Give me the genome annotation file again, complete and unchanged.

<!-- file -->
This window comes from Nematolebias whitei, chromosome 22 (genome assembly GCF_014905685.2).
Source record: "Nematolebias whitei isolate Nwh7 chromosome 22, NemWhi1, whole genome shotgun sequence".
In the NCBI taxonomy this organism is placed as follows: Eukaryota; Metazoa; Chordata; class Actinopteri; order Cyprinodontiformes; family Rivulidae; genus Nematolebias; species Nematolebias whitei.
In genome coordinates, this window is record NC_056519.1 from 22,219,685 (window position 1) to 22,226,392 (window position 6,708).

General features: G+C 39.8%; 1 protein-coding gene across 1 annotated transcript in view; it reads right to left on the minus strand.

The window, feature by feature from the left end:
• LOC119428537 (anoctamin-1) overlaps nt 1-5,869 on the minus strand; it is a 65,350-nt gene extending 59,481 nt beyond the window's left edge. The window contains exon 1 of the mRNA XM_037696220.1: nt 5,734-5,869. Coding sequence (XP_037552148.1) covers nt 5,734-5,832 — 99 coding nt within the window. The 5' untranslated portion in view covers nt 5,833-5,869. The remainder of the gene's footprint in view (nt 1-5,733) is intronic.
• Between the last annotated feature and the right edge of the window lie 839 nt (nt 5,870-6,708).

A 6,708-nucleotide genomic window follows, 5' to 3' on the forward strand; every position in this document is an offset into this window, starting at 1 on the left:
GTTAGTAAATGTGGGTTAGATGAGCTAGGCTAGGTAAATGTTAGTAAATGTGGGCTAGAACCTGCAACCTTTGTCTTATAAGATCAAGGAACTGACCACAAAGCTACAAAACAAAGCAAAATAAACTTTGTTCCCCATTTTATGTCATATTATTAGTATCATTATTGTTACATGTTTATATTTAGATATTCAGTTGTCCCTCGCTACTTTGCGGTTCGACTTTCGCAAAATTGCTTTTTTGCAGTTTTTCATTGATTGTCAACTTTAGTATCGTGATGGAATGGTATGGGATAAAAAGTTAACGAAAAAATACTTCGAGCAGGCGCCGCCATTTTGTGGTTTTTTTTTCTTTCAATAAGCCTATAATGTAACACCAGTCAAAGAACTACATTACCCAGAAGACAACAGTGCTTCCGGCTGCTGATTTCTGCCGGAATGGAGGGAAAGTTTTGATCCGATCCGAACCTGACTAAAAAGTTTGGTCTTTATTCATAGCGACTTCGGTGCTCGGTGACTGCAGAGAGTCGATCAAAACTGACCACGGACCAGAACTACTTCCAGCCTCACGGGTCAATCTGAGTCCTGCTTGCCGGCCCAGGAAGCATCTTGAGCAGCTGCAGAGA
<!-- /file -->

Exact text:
This window comes from Nematolebias whitei, chromosome 22 (genome assembly GCF_014905685.2).
Source record: "Nematolebias whitei isolate Nwh7 chromosome 22, NemWhi1, whole genome shotgun sequence".
In the NCBI taxonomy this organism is placed as follows: Eukaryota; Metazoa; Chordata; class Actinopteri; order Cyprinodontiformes; family Rivulidae; genus Nematolebias; species Nematolebias whitei.
In genome coordinates, this window is record NC_056519.1 from 22,219,685 (window position 1) to 22,226,392 (window position 6,708).

General features: G+C 39.8%; 1 protein-coding gene across 1 annotated transcript in view; it reads right to left on the minus strand.

The window, feature by feature from the left end:
• LOC119428537 (anoctamin-1) overlaps nt 1-5,869 on the minus strand; it is a 65,350-nt gene extending 59,481 nt beyond the window's left edge. The window contains exon 1 of the mRNA XM_037696220.1: nt 5,734-5,869. Coding sequence (XP_037552148.1) covers nt 5,734-5,832 — 99 coding nt within the window. The 5' untranslated portion in view covers nt 5,833-5,869. The remainder of the gene's footprint in view (nt 1-5,733) is intronic.
• Between the last annotated feature and the right edge of the window lie 839 nt (nt 5,870-6,708).

A 6,708-nucleotide genomic window follows, 5' to 3' on the forward strand; every position in this document is an offset into this window, starting at 1 on the left:
GTTAGTAAATGTGGGTTAGATGAGCTAGGCTAGGTAAATGTTAGTAAATGTGGGCTAGAACCTGCAACCTTTGTCTTATAAGATCAAGGAACTGACCACAAAGCTACAAAACAAAGCAAAATAAACTTTGTTCCCCATTTTATGTCATATTATTAGTATCATTATTGTTACATGTTTATATTTAGATATTCAGTTGTCCCTCGCTACTTTGCGGTTCGACTTTCGCAAAATTGCTTTTTTGCAGTTTTTCATTGATTGTCAACTTTAGTATCGTGATGGAATGGTATGGGATAAAAAGTTAACGAAAAAATACTTCGAGCAGGCGCCGCCATTTTGTGGTTTTTTTTTCTTTCAATAAGCCTATAATGTAACACCAGTCAAAGAACTACATTACCCAGAAGACAACAGTGCTTCCGGCTGCTGATTTCTGCCGGAATGGAGGGAAAGTTTTGATCCGATCCGAACCTGACTAAAAAGTTTGGTCTTTATTCATAGCGACTTCGGTGCTCGGTGACTGCAGAGAGTCGATCAAAACTGACCACGGACCAGAACTACTTCCAGCCTCACGGGTCAATCTGAGTCCTGCTTGCCGGCCCAGGAAGCATCTTGAGCAGCTGCAGAGA